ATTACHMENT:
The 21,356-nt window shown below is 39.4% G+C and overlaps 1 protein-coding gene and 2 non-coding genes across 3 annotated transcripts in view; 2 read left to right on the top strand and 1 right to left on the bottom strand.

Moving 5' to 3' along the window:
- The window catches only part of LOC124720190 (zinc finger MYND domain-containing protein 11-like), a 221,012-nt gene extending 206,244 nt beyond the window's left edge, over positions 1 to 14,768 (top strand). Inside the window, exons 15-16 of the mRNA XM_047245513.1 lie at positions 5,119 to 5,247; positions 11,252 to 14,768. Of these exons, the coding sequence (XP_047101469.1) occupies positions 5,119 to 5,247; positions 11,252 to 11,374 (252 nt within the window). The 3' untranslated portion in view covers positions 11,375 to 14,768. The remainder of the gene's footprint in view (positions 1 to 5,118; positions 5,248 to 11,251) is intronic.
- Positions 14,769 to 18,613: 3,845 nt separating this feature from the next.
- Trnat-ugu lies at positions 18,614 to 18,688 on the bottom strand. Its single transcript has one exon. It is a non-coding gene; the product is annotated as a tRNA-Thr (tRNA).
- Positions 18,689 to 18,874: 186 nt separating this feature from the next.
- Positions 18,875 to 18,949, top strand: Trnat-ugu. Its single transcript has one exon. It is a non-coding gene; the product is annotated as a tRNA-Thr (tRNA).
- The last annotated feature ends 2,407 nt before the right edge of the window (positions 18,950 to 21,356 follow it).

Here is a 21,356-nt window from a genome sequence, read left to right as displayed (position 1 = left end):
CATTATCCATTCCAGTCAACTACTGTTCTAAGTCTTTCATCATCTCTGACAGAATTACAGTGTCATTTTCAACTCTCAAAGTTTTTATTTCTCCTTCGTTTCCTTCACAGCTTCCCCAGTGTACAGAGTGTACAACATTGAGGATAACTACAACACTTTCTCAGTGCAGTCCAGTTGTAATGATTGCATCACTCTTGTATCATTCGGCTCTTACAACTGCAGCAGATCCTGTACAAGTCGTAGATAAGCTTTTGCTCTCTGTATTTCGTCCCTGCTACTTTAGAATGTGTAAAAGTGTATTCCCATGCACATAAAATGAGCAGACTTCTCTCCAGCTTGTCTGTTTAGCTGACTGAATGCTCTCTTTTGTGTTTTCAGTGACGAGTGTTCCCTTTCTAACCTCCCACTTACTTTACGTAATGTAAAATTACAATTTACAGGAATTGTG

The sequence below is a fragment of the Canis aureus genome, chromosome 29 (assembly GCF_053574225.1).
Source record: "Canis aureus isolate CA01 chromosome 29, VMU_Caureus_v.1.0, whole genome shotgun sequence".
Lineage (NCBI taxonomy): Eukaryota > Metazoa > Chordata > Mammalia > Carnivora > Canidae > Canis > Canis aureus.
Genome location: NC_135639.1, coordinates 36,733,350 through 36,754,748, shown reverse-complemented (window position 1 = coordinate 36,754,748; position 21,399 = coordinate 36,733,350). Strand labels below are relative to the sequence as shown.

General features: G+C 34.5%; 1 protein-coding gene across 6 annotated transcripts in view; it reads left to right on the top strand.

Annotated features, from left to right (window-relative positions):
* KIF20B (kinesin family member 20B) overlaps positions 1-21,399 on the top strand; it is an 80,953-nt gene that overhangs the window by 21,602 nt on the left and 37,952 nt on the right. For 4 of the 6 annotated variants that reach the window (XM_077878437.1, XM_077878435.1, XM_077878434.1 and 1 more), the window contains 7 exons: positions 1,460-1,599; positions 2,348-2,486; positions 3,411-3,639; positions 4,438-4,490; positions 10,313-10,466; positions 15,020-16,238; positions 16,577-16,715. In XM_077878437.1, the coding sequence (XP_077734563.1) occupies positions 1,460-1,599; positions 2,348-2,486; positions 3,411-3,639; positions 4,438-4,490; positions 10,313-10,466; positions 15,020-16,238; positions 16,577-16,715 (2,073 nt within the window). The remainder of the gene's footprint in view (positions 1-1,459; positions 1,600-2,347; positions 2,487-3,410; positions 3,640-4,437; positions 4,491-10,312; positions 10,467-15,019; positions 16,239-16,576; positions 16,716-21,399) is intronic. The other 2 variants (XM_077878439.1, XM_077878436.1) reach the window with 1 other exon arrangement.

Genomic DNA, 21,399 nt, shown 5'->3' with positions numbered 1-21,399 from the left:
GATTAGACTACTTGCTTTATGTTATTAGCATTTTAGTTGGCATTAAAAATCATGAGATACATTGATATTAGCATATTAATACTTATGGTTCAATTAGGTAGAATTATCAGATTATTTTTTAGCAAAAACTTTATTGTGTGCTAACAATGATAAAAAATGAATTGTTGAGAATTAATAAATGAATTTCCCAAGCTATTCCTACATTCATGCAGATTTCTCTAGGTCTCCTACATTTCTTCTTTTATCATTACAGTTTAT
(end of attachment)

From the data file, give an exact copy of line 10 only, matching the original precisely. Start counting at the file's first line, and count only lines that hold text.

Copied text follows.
CATTATCCATTCCAGTCAACTACTGTTCTAAGTCTTTCATCATCTCTGACAGAATTACAGTGTCATTTTCAACTCTCAAAGTTTTTATTTCTCCTTCGTTTCCTTCACAGCTTCCCCAGTGTACAGAGTGTACAACATTGAGGATAACTACAACACTTTCTCAGTGCAGTCCAGTTGTAATGATTGCATCACTCTTGTATCATTCGGCTCTTACAACTGCAGCAGATCCTGTACAAGTCGTAGATAAGCTTTTGCTCTCTGTATTTCGTCCCTGCTACTTTAGAATGTGTAAAAGTGTATTCCCATGCACATAAAATGAGCAGACTTCTCTCCAGCTTGTCTGTTTAGCTGACTGAATGCTCTCTTTTGTGTTTTCAGTGACGAGTGTTCCCTTTCTAACCTCCCACTTACTTTACGTAATGTAAAATTACAATTTACAGGAATTGTG